Craniopharyngioma: Pterional Approach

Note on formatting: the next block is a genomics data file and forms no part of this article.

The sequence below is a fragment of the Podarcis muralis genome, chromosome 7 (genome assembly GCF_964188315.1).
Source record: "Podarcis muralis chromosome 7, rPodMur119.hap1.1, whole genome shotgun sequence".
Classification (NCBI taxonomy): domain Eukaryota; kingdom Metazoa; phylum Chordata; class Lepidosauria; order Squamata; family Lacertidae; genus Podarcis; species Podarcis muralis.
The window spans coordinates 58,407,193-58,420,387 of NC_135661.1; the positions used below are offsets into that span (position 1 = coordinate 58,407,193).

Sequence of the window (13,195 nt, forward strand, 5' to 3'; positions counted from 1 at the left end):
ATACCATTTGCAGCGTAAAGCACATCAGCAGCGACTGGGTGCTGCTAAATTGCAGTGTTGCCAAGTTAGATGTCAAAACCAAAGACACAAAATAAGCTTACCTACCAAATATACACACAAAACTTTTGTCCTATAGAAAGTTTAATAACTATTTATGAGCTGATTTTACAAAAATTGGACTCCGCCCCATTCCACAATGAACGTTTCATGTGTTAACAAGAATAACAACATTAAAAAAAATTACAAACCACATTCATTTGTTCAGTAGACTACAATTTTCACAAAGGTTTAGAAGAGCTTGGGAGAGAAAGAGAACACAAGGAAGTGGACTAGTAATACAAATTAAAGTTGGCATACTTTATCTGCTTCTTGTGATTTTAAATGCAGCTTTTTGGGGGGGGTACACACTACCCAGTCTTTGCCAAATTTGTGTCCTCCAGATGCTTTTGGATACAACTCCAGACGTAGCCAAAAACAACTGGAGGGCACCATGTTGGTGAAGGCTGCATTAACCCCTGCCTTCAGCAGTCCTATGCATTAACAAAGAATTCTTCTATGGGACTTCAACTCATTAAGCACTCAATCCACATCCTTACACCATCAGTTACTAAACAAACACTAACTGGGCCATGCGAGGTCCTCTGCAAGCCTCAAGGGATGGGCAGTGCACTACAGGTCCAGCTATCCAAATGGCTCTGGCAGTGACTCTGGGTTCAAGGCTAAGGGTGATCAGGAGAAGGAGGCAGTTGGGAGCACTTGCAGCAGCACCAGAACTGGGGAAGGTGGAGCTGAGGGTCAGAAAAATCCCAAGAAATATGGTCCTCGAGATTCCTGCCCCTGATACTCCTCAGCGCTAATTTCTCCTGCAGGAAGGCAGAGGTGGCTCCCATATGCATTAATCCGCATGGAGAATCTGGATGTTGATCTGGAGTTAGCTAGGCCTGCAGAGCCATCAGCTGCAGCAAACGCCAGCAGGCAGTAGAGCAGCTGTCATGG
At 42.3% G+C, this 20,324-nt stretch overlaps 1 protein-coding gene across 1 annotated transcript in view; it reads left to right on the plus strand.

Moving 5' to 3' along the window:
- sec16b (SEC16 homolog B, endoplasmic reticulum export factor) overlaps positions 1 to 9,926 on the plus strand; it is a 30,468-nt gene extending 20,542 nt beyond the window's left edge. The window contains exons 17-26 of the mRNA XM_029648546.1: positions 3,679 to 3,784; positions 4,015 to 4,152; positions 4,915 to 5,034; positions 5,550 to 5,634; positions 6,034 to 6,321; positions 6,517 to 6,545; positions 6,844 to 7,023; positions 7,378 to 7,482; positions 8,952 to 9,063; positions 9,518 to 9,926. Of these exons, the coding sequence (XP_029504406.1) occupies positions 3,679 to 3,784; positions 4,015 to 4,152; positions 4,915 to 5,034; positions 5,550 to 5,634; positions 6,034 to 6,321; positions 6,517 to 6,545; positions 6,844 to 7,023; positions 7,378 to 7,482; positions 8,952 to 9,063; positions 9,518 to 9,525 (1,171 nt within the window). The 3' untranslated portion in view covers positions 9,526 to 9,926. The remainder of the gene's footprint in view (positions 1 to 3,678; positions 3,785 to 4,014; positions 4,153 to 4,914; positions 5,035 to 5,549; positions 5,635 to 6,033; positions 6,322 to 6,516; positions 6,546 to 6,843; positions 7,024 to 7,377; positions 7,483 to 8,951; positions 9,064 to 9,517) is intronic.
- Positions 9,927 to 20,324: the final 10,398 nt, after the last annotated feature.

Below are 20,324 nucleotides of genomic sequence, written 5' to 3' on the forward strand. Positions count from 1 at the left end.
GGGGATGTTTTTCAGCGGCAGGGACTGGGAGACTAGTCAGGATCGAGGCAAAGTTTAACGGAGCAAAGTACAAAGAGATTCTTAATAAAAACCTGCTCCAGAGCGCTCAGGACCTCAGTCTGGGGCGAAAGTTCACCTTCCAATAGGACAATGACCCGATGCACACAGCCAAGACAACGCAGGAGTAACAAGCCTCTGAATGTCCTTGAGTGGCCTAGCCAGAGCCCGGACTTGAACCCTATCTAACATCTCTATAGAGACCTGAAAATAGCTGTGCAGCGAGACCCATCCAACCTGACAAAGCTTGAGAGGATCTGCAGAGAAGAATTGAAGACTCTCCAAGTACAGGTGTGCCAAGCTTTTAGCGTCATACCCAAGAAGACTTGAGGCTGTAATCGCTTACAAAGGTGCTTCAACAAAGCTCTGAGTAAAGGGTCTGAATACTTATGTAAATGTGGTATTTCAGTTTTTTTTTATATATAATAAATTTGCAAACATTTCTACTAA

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Let's review the transcranial methodology for resection of suprasellar craniopharyngiomas. This is using the terminal approach. This is a 41 year-old male who presented with progressive history of visual dysfunction. MRI evaluation revealed a super cellar mass, partially cystic with multiple nodules causing significant involvement of the optic apparatus. Nodule is located slightly toward the left side and therefore a left sided perianal craniotomy was attempted. Let's go ahead and review the details of the exposure. The roof of the orbit was reduced using drilling so that the subfrontal approach is unobstructed by the inferior edge of the craniotomy. The lateral aspect of this sphenoid wing and the area of the tarion was also resected. Here's removal of the lateral sphenoid wing. Here's the drilling over the roof of the orbit, all the gyrations and protuberances in this area are drilled flat. So they will not interfere with our subfrontal trajectory toward the perichiasmatic area. I can see the final result. Most of those gyrations are drilled flat. Gel foam soaked with thrombin is used to achieve hemostasis. I minimize placing too much bone wax in this area that can also interfere with the subfrontal trajectory. The dura is open in a curvilinear fashion. You see, most of the exposure is frontal, very small amount of the temporal area is exposed. Here's the Sylvian fissure. Brain appears relatively relaxed. Elevation of the frontal lobe can expose the tumor cyst as well as the optical carotid sisters for early drainage of CSF, providing additional route for brain relaxation. The cyst of the tumor was also fenestrated within the inter optic space. The lateral convexity of the brain was covered with a piece of telfer to protect against thermal injury from the intense light of the microscope. Sylvian fissure was dissected using standard techniques described in other videos within the Atlas. A round knife was used to open the distal more superficial thick arachnoid band of the Sylvian fissure. Driller forceps were next used to carefully dissect the thick superficial arachnoid bands. This method is quite efficient, protects the thin walled veins. Next micro scissors are used to open the Sylvian fissure from inside to outside technique again, I stay deep within the fissure more distally and then dissect from deep to superficial to be able to atraumatically separate the inter digitating frontal and temporal opercular. In the inside to outside technique you can see, I start deep and go superficial. Here is the spreading action of the forceps working from deep to superficial, Then micro scissors complete the job. Next I work along the posterior subfrontal area to further remove the tumor capsule around the ipsilateral optic nerve so that the nodule can be exposed. Working within the retro carotid space to drain the septations within the cyst. Here's the carotid artery. The cyst capsule is also removed when deemed safe. Here's working within the inter-optic space. Dissecting the capsule, the tumor from subfrontal area. I can see there is a separation or dissection plane between the capsule of the tumor and the arachnoid bands. Dynamic retraction is used. Now I divert my attention toward the nodule of the tumor that is adherent to the area of the hypothalamus, The pool of the cyst wall. Again, affecting the contralateral optic nerve is removed. Next a pituitary stock has to be identified and the tumor adherent to the stock has to be dissected. Here is the nodule of the tumor adherent to the area of the hypothalamus. I inspected the section planes and visibility of course, to remove all the nodule without injury to the area of the hypothalamus. All the perforating vessels are obviously protected. It's contralateral carotid artery and optic nerve. Some of the perforating vessels, reasonable operative trajectory without the use of fixed retractors. Here's the pituitary stock using sharp dissection, the tumor is being mobilized away from the stock while preserving the stock. Working posterior to this stock to inspect any evidence of residual tumor. was also dissected and some of the capsule of the cyst is being dissected. And using sharp dissection for removal of the capsule from the posterior aspect of the optic nerve. One has to look through a very steep inferior to superior operative trajectory to dissect the nodule from the area of the hypothalamus. Again, I continue right now to dissect the tumor capsule. This contralateral third nerve, dissection of the capsule away from this nerve. Again, inspecting the retro carotid space, working on both sides of the carotid artery, I had to level the skull base to maximize resection of the cyst wall. Obviously gross to remove the wall, is not possible. However, I tend to remove as much of the wall as possible safely. Here's the nodule, at least part of it that has been dissected from hypothalamus. Here's another piece of the nodule that has been dissected from the hypothalamus small piece of the tumor capsule is left behind over the hypothalamus to avoid hypothalamic injury. Here, you can see the hypothalamus, the nodule of the tumor. Very adherent in this area. Continue to dissect the tumor Further inspection reveals no gross residual tumor mass. All the perforating vessels are protected. Posterior arachnoid third nerve, nice anatomy of the skull-based ipsilateral optic nerve. Carotid artery and olecranoid process, beautiful anatomy of the periachiasmatic area, intact pituitary stock. Looking through tore the interpeduncular cistern. As our artery S-C-A-N-P-C-A-R also demonstrated small piece of the capsule that was left adherent to the hypothalamus. You can see minimal amount of injury to the brain in the absence of fix retractor blades. The dura was closed. Post-operative MRI revealed gross total removal of the mass, preservation of the pituitary stock, no evidence of residual tumor on the coronal image. However, small perforator stroke unfortunately occurred. This could be because of vasospasm related to manipulation of the tumor capsule. However luckily this patient did not suffer from any sequelae related to this infarct and made an excellent recovery with resolution of his preoperative visual deficits. Thank you.